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Re: calalina 30 or cal 9.2
J/29 and Pearson 28-2 are also quite different boats.
I have a Pearson 28-2 as you can see from my signature. It's a good cruising boat that can be raced. What I like about it are the great cockpit layout that makes the boat easy to single hand or to be raced by a crew of 4. The layout makes it pretty easy to have one on the main sheet, two managing the genoa or spinnaker, and one on the the helm. I'm still learning this boat and do better overall racing on my old Catalina 25 tall than on the Pearson 28-2 (but the Catalina also has sails that are in better condition...something that was obvious when we sailed them side by side in light airs on Sunday and the Catalina could point a little higher while maintaining a hair more speed).
A downside for racing the 28-2 is that it's got a lot of windage (my boat is worse because it also has a large dodger). Tie up a J/29 next to a Pearson 28-2 and you'll immediately see the differences there. The 28-2 has a large and comfortable cabin, but that comes at the cost of a higher freeboard, higher cabin height, and increased weight. The J/29 is going to be a lot faster when sailed well, and that is reflected in the PHRF (115ish for the J/29, 190ish for the 28-2) for each boat. However the Pearson is going to be a lot more comfortable to cruise on.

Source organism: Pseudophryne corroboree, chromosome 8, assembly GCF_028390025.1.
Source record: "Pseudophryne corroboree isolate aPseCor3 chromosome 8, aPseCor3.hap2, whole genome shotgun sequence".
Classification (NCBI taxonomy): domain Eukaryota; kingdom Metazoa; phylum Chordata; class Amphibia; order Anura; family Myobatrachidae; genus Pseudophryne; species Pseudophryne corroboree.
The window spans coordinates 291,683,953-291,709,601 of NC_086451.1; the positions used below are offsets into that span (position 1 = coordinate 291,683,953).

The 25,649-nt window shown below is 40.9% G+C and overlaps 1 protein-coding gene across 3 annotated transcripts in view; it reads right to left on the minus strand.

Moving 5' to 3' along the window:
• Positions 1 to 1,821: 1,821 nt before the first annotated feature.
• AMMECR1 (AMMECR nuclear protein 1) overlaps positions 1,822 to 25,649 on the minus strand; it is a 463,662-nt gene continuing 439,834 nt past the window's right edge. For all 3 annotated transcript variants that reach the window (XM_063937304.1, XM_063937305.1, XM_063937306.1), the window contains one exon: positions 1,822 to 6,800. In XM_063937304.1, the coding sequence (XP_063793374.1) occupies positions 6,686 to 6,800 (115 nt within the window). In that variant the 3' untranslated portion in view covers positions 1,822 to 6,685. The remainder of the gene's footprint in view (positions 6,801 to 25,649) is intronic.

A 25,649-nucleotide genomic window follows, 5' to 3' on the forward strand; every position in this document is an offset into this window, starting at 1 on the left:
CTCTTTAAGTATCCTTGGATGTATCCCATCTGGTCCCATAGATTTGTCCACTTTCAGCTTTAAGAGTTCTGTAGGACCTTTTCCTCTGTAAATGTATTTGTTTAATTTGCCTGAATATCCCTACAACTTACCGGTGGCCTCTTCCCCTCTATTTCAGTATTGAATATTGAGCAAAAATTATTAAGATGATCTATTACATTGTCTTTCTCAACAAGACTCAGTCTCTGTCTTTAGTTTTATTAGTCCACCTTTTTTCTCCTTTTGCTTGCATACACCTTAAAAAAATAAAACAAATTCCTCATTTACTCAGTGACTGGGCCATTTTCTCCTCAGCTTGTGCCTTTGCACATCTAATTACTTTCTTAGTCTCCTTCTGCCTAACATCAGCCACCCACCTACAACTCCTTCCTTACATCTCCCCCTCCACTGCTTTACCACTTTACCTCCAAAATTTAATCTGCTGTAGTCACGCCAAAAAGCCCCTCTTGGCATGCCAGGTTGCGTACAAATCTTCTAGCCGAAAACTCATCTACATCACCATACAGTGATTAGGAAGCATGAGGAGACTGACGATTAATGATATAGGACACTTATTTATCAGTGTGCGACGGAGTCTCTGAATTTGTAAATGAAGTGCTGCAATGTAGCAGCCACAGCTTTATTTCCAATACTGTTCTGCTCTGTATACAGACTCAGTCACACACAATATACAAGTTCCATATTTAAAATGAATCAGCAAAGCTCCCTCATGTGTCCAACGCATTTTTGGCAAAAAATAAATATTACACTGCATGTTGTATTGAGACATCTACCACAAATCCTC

The only downside that I see for the 28-2 as a cruising boat is that it can be quite tender. It heels a lot, especially if the sails are getting baggy. I've sometimes wondered how a lower CVG (from a keel shoe) would change the boat.
I like my 28-2, but if I were mainly club racing with the occasional overnighter I'd probably be looking at something more performance oriented. I mostly cruise on it and do some racing, and it's well suited to that mix.
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